A group of technology companies and advocates is asking regulators to be more open about their review of new wireless plans that could violate Net neutrality rules.
A total of 59 Internet companies, including Yelp, Foursquare, Kickstarter and Pinterest, along with several advocacy groups, sent a letter Tuesday to the Federal Communications Commission asking the agency to make public a review of so-called "zero-rating" service plans offered by several Internet service providers.
Zero-rating is a practice in which wireless and broadband providers exempt certain applications or services from monthly data caps. T-Mobile's Binge On service, which allows customers to stream unlimited video from certain services, is one example. Verizon's FreeBee program allows content owners to pay for a customer's data usage while using their service.
While the practice offers some benefits to customers, critics say it violates the agency's Net neutrality principles, which requires all services on the Internet be treated the same. They claim it puts smaller competitors at a disadvantage and highlights the fact that data caps are unnecessary. Carriers say they are simply experimenting with new business models that will make service more affordable for consumers.
The FCC's Net neutrality rules, adopted in February 2015, don't explicitly ban such deals. Instead, they allow the agency to review complaints individually. FCC Chairman Tom Wheeler initially praised T-Mobile's BingeOn service as innovative. But after Net neutrality supporters expressed concern over the plans, the agency sent letters to several service providers, including AT&T, Comcast and T-Mobile, asking each company for details about its specific programs. The FCC has said it's met with each of the companies privately, but hasn't talked about the specifics from those discussions.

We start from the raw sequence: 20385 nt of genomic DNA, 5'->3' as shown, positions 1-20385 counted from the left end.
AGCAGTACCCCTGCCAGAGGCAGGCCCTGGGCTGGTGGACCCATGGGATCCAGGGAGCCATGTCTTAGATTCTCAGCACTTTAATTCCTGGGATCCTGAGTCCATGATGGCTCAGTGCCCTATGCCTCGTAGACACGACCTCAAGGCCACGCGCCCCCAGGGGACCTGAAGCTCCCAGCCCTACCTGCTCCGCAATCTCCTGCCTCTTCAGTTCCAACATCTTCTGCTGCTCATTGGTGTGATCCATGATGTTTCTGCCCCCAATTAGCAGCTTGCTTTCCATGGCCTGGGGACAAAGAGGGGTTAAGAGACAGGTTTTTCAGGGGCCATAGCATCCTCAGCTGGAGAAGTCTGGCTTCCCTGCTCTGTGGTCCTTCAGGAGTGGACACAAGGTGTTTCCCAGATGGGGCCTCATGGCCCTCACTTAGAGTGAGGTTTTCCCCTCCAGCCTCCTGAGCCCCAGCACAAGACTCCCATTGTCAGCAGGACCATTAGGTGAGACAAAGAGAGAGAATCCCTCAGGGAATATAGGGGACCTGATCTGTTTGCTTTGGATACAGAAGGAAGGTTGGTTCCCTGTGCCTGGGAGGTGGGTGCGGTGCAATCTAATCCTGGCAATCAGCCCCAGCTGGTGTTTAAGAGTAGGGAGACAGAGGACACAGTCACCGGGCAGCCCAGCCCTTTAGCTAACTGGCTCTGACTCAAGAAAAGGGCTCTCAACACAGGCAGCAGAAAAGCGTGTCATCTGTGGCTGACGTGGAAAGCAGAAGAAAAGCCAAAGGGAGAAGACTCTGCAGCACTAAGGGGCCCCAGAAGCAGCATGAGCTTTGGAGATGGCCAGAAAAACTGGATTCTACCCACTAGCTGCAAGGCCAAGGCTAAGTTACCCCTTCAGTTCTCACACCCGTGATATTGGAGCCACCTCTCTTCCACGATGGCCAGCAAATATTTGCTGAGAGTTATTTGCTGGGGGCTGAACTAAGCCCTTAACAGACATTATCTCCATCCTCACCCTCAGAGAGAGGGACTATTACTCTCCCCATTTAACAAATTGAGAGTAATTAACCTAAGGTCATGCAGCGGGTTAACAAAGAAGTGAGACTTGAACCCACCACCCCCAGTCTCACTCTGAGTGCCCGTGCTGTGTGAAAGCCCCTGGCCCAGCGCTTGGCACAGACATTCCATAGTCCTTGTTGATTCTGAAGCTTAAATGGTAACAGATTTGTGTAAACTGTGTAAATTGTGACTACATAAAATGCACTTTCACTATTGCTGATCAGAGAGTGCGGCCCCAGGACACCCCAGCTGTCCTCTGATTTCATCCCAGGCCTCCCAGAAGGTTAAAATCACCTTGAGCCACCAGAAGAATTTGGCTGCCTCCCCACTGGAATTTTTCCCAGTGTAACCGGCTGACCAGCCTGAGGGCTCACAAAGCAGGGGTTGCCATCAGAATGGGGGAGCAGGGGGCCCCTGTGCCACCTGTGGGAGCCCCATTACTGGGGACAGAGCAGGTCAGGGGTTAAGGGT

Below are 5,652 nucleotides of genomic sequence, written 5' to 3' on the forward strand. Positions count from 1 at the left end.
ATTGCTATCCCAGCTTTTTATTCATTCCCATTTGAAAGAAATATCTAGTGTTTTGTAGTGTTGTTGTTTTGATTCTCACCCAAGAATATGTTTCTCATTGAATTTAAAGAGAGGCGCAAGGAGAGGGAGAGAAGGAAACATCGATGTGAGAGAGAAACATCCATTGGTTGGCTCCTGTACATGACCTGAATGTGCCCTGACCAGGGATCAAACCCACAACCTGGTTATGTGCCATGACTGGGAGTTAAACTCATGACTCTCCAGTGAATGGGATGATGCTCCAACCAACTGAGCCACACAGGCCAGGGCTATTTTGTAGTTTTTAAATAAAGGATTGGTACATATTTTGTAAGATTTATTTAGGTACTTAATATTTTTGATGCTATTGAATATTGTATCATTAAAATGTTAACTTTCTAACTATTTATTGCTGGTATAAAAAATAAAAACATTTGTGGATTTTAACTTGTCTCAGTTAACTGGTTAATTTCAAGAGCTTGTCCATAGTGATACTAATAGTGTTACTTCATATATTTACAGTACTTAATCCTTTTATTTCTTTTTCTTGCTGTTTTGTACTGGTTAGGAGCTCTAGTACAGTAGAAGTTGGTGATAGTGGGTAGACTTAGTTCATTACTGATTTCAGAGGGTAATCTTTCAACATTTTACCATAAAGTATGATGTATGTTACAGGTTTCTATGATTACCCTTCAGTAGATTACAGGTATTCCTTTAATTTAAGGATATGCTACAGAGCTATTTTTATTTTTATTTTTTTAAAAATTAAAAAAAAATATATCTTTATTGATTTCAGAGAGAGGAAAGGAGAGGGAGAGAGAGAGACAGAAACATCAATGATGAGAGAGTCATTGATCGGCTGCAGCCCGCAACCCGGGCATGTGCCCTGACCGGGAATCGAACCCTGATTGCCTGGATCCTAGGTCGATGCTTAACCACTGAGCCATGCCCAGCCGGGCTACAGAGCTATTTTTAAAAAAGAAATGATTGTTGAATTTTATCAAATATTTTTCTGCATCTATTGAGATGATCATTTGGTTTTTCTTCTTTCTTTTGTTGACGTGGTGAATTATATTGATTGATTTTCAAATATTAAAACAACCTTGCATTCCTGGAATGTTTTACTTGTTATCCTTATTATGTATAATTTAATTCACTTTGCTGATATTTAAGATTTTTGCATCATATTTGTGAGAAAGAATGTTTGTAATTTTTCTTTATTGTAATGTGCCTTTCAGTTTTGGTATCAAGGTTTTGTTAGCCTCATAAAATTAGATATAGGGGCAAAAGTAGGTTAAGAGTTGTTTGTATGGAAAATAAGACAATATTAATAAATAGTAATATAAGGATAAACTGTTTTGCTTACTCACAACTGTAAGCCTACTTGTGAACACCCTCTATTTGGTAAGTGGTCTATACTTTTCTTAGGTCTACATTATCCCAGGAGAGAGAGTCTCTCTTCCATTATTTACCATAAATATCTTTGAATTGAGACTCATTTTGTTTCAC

The companies that signed the letter Tuesday said they want more visibility in the debate. They argue that there are enough companies offering zero-rated services that the decisions the FCC makes based on its case-by-case review will end up having the same effect as a new rule. But such a process shuts out input from the public.
"We urge you to open a public process to inform your evaluation of existing zero-rating plans," the letter said. "The FCC's process in this critical area would be immeasurably enriched by the participation of diverse stakeholders, many of whose input helped shape the Open Internet rules."
Comcast has consistently said that its Stream TV service, which allows Xfinity cable TV subscribers to stream video to mobile devices, is not a zero-rated service because it's an extension of its cable service. The company declined to comment on the letter the companies sent to the FCC. Verizon also declined to comment.
The FCC did not respond immediately for comment. AT&T and T-Mobile were also unavailable for comment.